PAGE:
energized their D.C. home with the sound of go-go music, an uproarious blend of swinging, up-tempo '70s funk and a '60s-style horn section. The band formed in 1978, and the lineup coalesced around drummer Emmet Nixon, percussionists
earned a loyal fan base for their notoriously can't-miss live act, a raw, party friendly version of dance and funk with few songs but plenty of extensive jams organized around audience-friendly vocal tags and call-out hooks.
The first go-go record released outside
of D.C., Trouble Funk
's 1982 debut Drop the Bomb
appeared on Sugar Hill, the same label then championing early hip-hop. (The two styles had very similar origins, in the breakbeat culture of urban block parties.) Though the band's second album, In Times of Trouble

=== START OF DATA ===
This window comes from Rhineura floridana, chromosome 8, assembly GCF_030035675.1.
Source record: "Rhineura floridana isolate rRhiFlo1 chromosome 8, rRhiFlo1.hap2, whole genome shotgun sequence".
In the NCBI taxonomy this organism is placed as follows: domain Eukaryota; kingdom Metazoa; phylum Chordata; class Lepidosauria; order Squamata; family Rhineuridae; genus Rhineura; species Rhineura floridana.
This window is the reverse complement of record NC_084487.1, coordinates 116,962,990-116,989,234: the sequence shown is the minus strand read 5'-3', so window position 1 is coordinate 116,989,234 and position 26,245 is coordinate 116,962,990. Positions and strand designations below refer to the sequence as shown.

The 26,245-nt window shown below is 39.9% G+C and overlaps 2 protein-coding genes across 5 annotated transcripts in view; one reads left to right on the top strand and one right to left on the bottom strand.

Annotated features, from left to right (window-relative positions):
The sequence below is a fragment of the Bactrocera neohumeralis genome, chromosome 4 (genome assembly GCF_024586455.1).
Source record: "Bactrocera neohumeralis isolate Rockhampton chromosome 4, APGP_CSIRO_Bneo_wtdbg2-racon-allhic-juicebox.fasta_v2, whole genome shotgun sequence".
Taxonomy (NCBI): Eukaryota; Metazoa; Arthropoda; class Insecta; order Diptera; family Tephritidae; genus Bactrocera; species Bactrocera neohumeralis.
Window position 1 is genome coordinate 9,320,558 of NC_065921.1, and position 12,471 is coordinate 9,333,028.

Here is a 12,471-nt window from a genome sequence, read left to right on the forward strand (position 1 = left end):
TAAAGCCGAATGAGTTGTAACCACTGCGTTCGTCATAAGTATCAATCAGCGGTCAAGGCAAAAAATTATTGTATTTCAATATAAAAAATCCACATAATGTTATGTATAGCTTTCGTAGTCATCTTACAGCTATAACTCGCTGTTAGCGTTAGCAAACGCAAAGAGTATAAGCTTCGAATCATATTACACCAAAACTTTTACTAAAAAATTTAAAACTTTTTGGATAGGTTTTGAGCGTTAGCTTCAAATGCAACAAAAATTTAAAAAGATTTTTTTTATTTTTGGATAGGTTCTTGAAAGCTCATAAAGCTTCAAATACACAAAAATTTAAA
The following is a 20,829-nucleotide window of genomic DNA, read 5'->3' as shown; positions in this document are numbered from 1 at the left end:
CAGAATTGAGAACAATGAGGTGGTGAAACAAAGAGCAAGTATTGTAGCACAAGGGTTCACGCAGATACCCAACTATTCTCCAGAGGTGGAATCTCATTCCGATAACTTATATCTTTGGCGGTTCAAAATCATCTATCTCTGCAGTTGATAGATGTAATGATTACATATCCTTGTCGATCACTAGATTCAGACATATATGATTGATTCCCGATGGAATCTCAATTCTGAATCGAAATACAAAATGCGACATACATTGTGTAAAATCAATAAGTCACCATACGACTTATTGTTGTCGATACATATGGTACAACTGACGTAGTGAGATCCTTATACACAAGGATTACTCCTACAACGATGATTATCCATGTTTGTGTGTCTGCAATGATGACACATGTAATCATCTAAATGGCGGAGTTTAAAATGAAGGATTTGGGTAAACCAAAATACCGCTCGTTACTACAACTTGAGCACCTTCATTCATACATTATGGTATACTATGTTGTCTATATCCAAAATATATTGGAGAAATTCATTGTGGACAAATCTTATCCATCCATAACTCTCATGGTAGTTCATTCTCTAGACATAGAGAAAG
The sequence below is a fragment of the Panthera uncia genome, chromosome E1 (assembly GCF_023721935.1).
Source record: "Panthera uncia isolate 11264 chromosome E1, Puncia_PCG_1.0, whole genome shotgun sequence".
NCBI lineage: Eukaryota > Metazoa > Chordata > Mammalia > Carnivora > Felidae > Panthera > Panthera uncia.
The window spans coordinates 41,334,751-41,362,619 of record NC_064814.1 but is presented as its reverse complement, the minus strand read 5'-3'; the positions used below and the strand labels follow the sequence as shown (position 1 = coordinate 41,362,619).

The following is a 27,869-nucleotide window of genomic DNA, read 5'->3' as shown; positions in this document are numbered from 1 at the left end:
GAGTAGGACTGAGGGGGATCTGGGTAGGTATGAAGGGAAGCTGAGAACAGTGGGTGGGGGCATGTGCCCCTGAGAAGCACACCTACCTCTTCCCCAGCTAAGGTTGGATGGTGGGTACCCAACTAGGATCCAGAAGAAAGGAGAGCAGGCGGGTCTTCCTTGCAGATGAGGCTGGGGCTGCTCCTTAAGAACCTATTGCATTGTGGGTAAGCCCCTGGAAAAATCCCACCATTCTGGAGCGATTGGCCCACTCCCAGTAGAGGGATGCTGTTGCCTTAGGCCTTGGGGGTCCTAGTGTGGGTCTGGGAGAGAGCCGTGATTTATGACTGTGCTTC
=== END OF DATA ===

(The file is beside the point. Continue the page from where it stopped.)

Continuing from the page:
, appeared only on the local label D.E.T.T., Trouble Funk
earned national distribution with a prescient concert record, 1985's Saturday Night (Live from Washington, D.C.)
, released through Island. After taking the live act nationwide and even worldwide (they played the 1986 Montreux Jazz Festival), Trouble Funk
returned in 1987 with the boundary breaking Trouble Over Here, Trouble Over There
, featuring sympathetic heads like Bootsy Collins
and Kurtis Blow
. It was a bit of a stylistic misstep, however, and Island released the group from its contract. Undeterred, Trouble Funk
kept on grooving around the city, playing often, even into the '90s, for nostalgic party goers as well as the musically curious.